Over the first half of 2013, hiring managers say they plan to hire at a modest pace, according to a national survey by Dice Holdings Inc., a provider of specialized websites for professional communities.
In fact, 46% of respondents say they anticipate bringing in more employees during the first half of 2013 when compared to the second half of 2012. Today’s economy has no effect on hiring plans, 44% of respondents said, though the split on the pace of recruiting reveals that employers remain unsure about the future.
"As opposed to a fresh start, employers and employees seem to be entering 2013 ready to hold on to the status quo,” said Scot Melland, chairman, president and CEO of Dice Holdings.
“While it may feel like a good amount of running in place, it's important to remember more than 1.3 million private-sector jobs have been created this year, and business conditions point to continued modest job growth,” Melland said.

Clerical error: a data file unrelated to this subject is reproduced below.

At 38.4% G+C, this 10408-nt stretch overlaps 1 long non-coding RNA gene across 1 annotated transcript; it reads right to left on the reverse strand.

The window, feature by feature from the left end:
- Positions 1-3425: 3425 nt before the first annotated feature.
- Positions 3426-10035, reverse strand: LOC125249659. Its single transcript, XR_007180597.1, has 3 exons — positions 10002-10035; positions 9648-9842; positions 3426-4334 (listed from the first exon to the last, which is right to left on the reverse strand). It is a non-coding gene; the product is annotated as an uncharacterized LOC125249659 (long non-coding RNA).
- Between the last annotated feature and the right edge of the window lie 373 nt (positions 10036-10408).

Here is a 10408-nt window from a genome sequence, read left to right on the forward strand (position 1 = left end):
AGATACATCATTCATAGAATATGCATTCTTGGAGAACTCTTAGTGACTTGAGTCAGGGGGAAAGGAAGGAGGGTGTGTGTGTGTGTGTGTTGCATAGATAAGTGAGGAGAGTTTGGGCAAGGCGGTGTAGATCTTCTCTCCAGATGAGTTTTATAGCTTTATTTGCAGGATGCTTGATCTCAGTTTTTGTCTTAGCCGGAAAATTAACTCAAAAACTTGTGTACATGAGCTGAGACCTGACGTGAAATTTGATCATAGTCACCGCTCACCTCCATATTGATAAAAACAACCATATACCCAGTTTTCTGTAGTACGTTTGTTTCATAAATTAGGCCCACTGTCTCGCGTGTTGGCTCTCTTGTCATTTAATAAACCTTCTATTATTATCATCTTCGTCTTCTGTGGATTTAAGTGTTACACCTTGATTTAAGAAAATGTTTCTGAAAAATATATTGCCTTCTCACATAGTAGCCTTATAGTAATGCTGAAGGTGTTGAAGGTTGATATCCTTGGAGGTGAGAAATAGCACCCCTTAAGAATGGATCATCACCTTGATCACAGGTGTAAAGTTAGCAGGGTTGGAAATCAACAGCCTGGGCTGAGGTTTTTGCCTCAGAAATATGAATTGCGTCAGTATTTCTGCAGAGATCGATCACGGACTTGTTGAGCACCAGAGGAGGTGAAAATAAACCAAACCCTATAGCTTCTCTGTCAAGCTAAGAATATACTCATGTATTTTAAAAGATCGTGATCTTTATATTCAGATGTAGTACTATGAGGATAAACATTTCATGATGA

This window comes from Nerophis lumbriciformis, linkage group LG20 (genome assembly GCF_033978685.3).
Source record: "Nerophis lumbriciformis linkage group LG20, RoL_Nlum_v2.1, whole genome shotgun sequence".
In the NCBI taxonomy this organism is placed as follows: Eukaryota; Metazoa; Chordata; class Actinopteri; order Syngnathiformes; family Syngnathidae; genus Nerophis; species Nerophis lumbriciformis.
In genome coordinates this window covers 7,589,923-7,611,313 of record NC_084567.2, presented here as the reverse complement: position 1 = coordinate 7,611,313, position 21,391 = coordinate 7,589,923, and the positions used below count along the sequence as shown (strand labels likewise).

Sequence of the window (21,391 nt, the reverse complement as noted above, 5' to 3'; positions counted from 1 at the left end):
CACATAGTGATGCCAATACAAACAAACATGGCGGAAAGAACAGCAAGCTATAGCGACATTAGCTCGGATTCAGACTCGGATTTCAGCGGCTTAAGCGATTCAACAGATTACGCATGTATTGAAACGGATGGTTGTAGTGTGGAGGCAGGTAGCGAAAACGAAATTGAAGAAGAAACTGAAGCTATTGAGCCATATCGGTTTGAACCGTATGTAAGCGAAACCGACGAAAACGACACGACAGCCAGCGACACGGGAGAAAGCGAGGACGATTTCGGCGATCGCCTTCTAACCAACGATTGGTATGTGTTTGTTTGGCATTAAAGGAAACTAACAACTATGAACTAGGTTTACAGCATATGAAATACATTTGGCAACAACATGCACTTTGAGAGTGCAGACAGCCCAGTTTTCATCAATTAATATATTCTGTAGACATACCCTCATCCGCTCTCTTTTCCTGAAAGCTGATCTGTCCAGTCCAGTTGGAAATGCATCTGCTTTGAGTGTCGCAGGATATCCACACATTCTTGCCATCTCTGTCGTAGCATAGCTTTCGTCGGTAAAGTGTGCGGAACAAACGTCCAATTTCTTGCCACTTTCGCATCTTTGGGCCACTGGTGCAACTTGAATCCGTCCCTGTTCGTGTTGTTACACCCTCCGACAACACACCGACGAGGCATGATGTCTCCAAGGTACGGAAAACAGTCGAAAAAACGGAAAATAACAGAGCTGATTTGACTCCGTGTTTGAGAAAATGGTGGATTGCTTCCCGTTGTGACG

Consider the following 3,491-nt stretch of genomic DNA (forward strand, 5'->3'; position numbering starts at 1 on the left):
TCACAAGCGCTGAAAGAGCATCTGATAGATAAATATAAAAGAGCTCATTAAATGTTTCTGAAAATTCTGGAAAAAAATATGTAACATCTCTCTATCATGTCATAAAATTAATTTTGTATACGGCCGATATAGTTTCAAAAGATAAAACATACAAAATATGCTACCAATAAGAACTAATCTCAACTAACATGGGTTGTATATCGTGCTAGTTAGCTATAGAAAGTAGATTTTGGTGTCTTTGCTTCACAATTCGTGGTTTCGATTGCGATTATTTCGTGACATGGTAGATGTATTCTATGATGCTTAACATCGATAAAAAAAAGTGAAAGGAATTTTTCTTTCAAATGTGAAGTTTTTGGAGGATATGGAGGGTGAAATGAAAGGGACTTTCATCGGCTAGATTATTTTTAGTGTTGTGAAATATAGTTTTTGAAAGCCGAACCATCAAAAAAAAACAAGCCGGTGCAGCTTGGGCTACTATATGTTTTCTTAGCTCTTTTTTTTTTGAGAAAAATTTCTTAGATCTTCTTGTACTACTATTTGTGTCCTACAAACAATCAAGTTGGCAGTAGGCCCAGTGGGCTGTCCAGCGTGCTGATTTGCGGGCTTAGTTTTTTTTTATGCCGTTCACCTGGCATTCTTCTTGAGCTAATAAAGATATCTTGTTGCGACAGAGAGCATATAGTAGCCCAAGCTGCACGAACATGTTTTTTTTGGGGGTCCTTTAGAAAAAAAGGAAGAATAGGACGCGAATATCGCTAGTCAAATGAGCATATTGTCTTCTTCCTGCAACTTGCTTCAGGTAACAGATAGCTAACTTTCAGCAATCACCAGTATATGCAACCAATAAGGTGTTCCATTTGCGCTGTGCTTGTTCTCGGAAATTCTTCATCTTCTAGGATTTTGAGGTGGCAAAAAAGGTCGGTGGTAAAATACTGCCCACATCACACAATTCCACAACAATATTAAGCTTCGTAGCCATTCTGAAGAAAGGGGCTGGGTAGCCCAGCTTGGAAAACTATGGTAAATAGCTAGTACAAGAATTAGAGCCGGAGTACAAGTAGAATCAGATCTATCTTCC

“If greater confidence returns, I firmly believe hiring managers and professionals will be emboldened to act more decisively," he said.
Another 55% of respondents believe they will give raises to current employees in the next year, and 68% of respondents say voluntary turnover has not increased in 2012, up from 64% who agreed six months ago. Starting salaries, however, are not expected to climb during the first half of 2013, according to 43% of respondents.
Consequently, 22% of respondents say they are seeing more candidates reject offers while 15% of respondents are finding more candidates are accepting offers from the last six months. Among the top reasons candidates cite leaving their positions are increasing salaries and finding better career opportunities, receiving a higher job title or promotion, and attaining improved work-life balance.
While 38% of respondents plan to recruit entry-level employees in early 2013, an increase from 33% during the second half of 2012, more respondents anticipate hiring employees with two to five years of experience and six to 10 years of experience.
This article was originally posted on BenefitsPro.com, a sister site of Credit Union Times.